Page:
| Quote #4
[…] that time allows
Oops, sounds like something's changed here. Time is still personified as a him, and this time the speaker is concerned with "his tuneful turning so few and such morning song." What's up with that, time? What was a merciful bounty has become something that "turns" and only has a "few" morning songs. The speaker is beginning to experience the passing of time and it's not like he thought it would be.
This is also the section of "Fern Hill" that might allude to the Pied Piper of Hamelin. The Pied Piper played a flute that led children away from their town. He was owed a debt and the town didn't pay, so he took the children as payment. In the same way, time is playing a tune that leads children away from youth. It lends a creepy note to a so far joyful poem.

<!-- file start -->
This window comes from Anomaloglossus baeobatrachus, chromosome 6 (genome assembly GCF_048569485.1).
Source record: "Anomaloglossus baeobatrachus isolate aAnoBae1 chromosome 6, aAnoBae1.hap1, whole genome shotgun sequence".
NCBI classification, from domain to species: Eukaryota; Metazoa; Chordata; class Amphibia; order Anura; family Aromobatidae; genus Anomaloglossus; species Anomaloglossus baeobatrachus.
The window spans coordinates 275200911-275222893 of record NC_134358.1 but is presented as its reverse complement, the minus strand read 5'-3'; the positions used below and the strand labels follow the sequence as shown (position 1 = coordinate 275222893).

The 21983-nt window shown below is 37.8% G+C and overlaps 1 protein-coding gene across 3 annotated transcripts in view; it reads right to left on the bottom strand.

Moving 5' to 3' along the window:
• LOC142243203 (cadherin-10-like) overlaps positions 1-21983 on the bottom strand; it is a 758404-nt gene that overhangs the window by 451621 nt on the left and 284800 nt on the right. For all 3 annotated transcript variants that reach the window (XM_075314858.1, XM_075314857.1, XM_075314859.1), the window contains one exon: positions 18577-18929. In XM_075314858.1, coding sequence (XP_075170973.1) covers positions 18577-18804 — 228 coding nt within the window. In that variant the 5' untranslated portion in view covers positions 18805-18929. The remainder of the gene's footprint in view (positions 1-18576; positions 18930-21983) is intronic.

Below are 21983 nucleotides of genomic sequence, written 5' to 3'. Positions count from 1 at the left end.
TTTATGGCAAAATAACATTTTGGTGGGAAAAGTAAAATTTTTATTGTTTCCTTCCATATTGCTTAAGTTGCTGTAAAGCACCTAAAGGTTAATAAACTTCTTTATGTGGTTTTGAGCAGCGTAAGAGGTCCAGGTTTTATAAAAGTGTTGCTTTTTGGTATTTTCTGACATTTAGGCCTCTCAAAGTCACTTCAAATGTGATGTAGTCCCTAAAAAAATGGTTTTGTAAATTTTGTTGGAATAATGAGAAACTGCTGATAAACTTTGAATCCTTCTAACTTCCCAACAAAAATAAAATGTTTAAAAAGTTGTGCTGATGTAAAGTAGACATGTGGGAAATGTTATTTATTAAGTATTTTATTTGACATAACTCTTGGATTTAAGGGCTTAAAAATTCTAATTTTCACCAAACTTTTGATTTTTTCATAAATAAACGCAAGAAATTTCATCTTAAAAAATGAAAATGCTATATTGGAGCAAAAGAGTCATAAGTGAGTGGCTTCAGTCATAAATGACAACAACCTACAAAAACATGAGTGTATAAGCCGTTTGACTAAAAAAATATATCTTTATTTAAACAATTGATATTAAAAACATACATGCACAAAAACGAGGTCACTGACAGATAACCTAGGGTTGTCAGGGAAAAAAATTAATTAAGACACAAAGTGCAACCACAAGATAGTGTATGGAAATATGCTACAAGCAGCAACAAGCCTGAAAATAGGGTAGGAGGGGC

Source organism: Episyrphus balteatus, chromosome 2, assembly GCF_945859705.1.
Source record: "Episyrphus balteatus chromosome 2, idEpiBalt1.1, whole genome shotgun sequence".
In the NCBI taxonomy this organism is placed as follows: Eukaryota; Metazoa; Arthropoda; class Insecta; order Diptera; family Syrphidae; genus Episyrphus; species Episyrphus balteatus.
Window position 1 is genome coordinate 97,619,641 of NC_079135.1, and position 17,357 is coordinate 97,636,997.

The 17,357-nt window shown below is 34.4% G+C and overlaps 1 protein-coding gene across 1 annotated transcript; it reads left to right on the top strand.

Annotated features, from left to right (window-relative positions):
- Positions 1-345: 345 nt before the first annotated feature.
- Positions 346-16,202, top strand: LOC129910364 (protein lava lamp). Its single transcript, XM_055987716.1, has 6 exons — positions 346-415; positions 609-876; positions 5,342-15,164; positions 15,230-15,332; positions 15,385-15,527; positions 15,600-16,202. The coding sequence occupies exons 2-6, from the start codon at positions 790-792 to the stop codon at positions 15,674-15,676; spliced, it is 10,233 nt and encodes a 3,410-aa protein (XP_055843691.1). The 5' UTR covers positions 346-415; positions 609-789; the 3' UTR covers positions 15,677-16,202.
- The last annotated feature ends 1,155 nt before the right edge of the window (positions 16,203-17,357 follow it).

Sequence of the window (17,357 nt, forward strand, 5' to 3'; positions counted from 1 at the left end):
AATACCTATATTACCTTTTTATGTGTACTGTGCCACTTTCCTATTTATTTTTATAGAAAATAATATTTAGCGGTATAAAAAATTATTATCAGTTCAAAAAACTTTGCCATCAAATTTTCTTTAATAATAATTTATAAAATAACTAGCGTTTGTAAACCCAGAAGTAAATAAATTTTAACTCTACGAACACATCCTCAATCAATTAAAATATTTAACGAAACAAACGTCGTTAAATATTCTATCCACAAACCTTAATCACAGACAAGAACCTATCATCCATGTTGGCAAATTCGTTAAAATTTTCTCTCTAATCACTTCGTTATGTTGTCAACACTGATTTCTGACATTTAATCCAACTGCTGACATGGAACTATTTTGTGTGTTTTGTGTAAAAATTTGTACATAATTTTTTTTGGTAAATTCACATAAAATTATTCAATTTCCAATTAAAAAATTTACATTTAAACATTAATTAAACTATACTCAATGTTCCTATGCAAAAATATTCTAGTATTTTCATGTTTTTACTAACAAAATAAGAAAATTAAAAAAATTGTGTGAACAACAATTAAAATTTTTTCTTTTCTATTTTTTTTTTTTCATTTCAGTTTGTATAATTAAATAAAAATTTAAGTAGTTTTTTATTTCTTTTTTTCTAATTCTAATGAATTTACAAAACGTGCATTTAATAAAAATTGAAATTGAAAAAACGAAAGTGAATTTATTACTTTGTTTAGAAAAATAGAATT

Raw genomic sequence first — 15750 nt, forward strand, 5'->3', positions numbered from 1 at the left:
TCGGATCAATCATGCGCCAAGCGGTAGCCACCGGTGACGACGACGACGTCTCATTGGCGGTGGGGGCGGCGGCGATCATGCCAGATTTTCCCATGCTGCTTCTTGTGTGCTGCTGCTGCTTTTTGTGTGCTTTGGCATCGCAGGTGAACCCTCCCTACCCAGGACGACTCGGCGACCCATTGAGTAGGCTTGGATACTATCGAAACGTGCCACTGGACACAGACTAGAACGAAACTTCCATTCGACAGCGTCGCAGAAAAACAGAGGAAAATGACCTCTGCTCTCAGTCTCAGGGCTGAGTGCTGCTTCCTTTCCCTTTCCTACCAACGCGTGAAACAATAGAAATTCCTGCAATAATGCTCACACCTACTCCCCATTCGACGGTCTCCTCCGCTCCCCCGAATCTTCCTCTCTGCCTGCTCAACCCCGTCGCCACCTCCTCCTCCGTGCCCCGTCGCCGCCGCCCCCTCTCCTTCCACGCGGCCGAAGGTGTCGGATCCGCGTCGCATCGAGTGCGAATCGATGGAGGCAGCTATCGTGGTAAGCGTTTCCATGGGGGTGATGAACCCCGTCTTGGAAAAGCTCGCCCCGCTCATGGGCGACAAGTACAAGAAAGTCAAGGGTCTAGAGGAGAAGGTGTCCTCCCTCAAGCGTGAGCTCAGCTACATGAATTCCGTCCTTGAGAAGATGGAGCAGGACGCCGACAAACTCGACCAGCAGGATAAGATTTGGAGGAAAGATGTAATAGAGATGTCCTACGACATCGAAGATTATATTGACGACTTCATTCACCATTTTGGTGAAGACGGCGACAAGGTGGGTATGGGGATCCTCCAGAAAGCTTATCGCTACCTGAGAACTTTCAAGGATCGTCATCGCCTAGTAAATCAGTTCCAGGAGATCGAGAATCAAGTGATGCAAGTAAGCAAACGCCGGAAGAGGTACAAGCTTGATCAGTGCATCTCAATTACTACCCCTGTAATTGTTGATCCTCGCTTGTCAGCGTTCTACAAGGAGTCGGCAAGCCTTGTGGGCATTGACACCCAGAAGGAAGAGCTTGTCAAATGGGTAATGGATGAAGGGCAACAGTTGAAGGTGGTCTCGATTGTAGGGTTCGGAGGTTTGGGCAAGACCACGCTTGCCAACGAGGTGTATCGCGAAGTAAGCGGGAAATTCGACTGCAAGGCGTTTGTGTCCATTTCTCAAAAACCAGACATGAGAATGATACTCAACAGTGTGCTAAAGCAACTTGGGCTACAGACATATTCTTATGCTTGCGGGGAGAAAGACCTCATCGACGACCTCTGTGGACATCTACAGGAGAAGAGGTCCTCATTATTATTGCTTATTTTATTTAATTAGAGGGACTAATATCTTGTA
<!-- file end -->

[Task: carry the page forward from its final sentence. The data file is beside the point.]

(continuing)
| Quote #5
[…] that time would take me
Throughout the whole poem, everything has been shining and light and golden, and time has been on the speaker's side. But not in this last stanza. Here time has taken him by the wrist and begun to lead him away. Suddenly, we don't see the speaker in light, but as shadow himself. And time's no longer the passive, watchful figure that he was at the beginning of the poem. Here, he's acting directly on the speaker.
| Quote #6
I should hear him fly with the high fields
Time is folding up all the pastoral beauty the speaker loved and skipping town in the middle of the night. What's important here is that the speaker doesn't notice until it's too late. It's not that he watched as time packed up and drove away. Rather, he wakes and all that's left is the "childless land."